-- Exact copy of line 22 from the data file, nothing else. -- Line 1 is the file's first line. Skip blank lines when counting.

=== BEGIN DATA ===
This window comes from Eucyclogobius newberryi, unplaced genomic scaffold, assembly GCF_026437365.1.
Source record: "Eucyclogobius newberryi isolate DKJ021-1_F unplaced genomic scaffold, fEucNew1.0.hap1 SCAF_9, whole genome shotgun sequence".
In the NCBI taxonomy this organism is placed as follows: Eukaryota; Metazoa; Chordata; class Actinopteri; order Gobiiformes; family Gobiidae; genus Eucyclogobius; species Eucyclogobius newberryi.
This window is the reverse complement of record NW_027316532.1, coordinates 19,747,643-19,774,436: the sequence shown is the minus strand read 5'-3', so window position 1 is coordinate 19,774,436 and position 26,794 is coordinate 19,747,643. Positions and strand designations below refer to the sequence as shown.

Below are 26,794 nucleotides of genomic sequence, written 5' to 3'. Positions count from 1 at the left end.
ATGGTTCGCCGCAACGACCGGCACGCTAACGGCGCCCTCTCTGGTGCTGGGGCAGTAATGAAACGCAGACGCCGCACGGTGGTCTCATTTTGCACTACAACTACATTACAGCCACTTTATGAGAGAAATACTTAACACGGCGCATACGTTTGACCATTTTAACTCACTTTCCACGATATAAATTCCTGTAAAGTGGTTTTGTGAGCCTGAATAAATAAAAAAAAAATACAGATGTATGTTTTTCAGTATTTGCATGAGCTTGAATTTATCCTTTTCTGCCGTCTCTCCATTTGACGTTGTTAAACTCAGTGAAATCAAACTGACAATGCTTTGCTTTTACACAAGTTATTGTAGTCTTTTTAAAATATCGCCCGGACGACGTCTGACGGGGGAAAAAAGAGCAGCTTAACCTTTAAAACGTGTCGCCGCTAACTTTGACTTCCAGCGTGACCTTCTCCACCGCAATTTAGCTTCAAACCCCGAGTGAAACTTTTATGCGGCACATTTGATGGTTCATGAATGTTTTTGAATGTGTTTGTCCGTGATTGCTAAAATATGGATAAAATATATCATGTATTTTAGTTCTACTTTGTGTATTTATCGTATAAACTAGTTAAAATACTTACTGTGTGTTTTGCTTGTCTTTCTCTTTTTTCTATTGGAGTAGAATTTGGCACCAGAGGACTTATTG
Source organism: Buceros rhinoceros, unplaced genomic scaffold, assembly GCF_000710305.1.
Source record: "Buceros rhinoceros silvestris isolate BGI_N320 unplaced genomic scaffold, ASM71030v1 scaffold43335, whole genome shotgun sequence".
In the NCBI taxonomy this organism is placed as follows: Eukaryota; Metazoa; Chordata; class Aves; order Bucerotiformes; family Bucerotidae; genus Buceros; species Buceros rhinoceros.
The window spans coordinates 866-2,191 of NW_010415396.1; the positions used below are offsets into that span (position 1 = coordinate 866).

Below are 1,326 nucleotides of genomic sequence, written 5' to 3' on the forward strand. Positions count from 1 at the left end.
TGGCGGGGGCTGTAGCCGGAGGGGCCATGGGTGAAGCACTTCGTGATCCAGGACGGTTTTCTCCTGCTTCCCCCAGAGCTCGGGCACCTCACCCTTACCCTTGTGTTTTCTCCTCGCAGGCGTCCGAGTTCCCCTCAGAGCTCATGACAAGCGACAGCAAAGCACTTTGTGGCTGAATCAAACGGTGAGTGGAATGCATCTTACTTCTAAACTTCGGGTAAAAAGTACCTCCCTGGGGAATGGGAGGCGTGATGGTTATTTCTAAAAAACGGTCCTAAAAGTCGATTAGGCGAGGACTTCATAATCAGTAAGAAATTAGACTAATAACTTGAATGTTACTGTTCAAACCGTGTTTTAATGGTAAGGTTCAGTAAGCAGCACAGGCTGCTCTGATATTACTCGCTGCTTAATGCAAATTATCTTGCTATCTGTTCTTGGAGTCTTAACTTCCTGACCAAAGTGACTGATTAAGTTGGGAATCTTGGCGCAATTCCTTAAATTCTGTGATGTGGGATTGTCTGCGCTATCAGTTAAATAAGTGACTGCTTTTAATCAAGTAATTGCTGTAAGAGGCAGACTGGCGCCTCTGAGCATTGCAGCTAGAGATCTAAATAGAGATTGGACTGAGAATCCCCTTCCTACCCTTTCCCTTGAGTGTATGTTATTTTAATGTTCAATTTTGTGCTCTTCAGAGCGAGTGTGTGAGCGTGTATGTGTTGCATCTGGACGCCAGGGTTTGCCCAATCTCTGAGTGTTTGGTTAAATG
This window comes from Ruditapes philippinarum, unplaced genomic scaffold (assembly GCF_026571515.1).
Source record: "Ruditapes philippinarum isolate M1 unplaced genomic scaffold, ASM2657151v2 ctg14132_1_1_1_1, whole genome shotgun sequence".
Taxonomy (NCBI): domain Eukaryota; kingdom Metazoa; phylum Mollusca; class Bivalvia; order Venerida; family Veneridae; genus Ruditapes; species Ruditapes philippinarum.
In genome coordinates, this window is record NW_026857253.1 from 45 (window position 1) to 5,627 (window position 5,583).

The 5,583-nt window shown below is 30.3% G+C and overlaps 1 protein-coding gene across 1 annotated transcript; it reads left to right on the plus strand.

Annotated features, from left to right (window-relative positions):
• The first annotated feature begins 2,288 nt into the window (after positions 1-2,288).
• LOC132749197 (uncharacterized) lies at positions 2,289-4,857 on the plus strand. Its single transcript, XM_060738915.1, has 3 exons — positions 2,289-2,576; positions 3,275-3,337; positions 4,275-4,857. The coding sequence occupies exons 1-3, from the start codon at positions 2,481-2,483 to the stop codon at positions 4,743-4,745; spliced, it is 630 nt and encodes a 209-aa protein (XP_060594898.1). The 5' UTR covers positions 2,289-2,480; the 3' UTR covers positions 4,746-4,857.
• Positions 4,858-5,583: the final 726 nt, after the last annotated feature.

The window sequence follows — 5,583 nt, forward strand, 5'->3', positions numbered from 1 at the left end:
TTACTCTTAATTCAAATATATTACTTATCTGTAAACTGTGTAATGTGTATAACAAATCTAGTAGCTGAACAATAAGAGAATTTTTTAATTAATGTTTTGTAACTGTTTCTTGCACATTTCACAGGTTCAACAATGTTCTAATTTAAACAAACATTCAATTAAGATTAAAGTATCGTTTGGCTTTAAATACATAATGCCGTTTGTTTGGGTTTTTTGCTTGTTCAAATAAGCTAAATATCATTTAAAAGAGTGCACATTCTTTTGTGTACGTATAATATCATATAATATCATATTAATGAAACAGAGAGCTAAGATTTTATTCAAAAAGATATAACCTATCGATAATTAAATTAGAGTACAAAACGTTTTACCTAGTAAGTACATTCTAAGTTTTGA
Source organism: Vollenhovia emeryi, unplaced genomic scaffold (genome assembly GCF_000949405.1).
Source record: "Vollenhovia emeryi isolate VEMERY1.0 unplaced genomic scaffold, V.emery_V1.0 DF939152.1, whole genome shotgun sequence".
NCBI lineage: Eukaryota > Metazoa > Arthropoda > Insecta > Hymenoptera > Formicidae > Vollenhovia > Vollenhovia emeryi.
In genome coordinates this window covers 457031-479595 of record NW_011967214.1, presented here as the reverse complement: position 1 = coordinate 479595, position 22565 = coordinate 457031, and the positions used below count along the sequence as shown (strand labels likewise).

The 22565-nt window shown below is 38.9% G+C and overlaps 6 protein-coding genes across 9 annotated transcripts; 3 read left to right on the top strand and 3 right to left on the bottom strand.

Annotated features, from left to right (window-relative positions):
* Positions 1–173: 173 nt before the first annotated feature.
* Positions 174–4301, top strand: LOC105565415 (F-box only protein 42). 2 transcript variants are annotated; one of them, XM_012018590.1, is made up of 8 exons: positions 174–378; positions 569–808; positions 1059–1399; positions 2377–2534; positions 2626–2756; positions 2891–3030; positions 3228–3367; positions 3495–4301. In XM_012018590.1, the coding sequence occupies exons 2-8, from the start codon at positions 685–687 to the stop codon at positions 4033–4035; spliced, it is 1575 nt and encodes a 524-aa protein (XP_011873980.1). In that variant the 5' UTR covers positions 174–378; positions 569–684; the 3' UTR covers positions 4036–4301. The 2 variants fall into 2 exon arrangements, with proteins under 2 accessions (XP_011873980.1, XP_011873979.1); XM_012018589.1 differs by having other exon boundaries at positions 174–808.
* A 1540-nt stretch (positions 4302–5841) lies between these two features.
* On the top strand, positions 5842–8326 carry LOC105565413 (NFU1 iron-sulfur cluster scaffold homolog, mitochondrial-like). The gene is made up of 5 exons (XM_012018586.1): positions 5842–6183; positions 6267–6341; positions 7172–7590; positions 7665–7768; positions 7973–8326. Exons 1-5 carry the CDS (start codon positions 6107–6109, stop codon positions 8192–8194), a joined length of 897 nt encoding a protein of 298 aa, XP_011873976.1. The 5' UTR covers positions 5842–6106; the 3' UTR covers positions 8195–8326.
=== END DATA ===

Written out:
The window sequence follows — 5,583 nt, forward strand, 5'->3', positions numbered from 1 at the left end: